Like the Olympics and Asian Games, the FIFA World Cup happens only once every four years. Since it was founded in 1930, only eight countries have won sport’s most coveted trophy: Brazil (five times), Italy and Germany (four), Argentina and Uruguay (two), and — surprising — only one title apiece for France, Spain and England.
Russia is the 2018 host and the total of 64 matches are played in 11 cities. The games started last June 14 and will culminate with the final on July 15 in the 81,000-seater Luzhniki Stadium in Moscow. How expensive is this month-long event? In Phil. pesos, it’s mind-boggling: P756 billion! Can you believe that? At $14.2 billion, it’s the most expensive WC in history.
Thirty two nations are joining, led by the defending champs (and world’s top-ranked team) Germany, who lost in the opener against Mexico and played Sweden at 2 a.m. (Phil. time) today.
Based on TV viewership, an estimated 3.2 billion watch each World Cup (versus 3.6 billion for the Olympics). But what makes the WC more prestigious is there’s only one nation-winner. And the World Cup trophy itself? Since 1930, only two trophies have been used and the current one is made of 18 carat gold.
With our local TV coverage, I’m glad that SkyCable has superb coverage. The past week, I was able to watch snippets of the matches shown at 8 p.m. Last week, thanks to Liga HD channel 757, we witnessed the 1-0 loss of South Korea to Sweden. I’m sure the thousands of Koreans residing in Cebu trooped to the bars to cheer for their countrymates. The games are shown at 8 p.m., 11 p.m. and 2 a.m.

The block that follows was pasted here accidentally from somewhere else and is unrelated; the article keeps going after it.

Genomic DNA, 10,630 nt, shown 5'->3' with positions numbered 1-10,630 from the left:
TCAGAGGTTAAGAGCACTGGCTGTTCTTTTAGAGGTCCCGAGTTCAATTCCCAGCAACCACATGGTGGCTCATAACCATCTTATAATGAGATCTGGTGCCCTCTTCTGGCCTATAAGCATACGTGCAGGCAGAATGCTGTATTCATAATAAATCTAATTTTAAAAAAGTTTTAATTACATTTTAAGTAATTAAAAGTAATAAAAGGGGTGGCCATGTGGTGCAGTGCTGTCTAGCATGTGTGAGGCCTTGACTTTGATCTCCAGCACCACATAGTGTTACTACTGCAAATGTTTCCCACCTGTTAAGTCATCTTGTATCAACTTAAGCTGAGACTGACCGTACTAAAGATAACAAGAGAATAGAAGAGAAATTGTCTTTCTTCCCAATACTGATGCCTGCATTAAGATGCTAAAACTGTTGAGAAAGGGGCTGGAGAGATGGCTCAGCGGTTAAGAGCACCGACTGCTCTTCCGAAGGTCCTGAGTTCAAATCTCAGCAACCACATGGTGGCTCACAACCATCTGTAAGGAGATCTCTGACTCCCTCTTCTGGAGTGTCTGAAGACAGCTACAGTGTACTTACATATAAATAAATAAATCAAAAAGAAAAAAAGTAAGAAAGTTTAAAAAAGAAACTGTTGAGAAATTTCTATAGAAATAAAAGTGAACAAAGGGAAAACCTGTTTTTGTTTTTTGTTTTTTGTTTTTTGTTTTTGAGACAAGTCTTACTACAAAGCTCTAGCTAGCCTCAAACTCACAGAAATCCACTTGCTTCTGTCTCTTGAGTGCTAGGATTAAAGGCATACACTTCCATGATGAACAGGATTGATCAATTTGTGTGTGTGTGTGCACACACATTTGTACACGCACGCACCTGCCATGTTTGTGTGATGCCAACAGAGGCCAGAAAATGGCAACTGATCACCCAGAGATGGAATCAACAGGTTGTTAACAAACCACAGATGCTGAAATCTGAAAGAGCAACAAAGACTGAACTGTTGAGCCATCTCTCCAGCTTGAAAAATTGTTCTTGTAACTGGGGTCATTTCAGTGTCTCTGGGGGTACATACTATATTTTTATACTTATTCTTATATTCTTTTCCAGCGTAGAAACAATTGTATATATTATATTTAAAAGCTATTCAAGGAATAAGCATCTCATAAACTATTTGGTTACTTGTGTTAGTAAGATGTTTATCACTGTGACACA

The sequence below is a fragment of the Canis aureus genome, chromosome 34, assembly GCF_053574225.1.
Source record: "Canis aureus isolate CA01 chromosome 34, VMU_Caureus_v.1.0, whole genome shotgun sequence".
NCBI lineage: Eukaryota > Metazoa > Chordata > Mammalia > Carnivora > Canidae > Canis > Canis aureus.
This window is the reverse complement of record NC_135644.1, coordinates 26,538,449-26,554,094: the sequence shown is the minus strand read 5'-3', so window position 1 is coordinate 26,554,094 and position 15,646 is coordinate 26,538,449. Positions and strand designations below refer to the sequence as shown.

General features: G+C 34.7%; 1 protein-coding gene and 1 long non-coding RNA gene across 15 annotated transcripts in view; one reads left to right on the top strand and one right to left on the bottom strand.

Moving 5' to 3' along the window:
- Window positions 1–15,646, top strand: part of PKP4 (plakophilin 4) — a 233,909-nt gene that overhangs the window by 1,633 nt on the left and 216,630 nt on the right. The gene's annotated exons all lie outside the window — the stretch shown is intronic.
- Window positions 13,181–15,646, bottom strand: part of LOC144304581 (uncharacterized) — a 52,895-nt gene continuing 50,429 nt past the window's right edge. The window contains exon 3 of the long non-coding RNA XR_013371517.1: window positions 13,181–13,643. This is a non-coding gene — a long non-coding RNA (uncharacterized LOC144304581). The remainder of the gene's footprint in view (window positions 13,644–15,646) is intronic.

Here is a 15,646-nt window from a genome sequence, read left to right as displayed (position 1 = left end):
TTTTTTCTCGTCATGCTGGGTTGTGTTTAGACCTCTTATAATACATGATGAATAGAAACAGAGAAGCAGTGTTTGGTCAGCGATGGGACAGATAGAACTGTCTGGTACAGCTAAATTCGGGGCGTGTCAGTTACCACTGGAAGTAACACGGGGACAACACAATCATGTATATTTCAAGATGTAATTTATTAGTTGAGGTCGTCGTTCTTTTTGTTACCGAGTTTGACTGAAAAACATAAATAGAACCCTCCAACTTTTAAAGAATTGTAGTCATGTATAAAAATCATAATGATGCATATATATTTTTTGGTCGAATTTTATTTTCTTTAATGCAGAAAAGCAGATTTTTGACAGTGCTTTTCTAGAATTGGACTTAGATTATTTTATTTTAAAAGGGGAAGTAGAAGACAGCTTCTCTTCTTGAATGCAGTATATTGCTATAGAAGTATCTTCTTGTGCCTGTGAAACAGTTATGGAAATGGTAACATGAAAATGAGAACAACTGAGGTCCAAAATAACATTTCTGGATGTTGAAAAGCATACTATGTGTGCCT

With the Philippines, now ranked (by FIFA) 115th in the world (we reached a historic best No. 111 last month), is there any way for us to join the World Cup? Yes. First, if we host it! The hosts automatically qualify. But given the normal qualification route, it’s very unlikely. But consider this: for the first time, five countries from Asia (the AFC) have qualified for the WC. These are Australia, Iran, Saudi Arabia, Japan and South Korea.
There are numerous superstars in Russia. But among the names that include Messi, Neymar and Luis Suarez, none have shown brighter than Cristiano Ronaldo. He has scored every one of Portugal’s goals. This is Ronaldo’s fourth WC appearance and, while he scored only once in Germany (2006), South Africa and Brazil, he has netted four goals thus far in Sochi, Russia.
Acting? Fake injuries? Ha-ha. There are so many players worthy of Oscars trophies in football. With multiple slow-motion angles and replays now available, you can’t hide the actual millisecond interaction. It starts with the fall. Then the anguish and crumbling in pain. It’s laughable.
Finally: VAR. Called Video Assistant Referee, it’s the first time for the WC to employ video review. It has become controversial with some arguing that it goes against tradition. But this is good for the game. In the low scoring format of football, all it takes is one mistake of the referee (wrongly awarding a free kick) to determine the game’s outcome. Technology has arrived in the land of Vladimir Putin.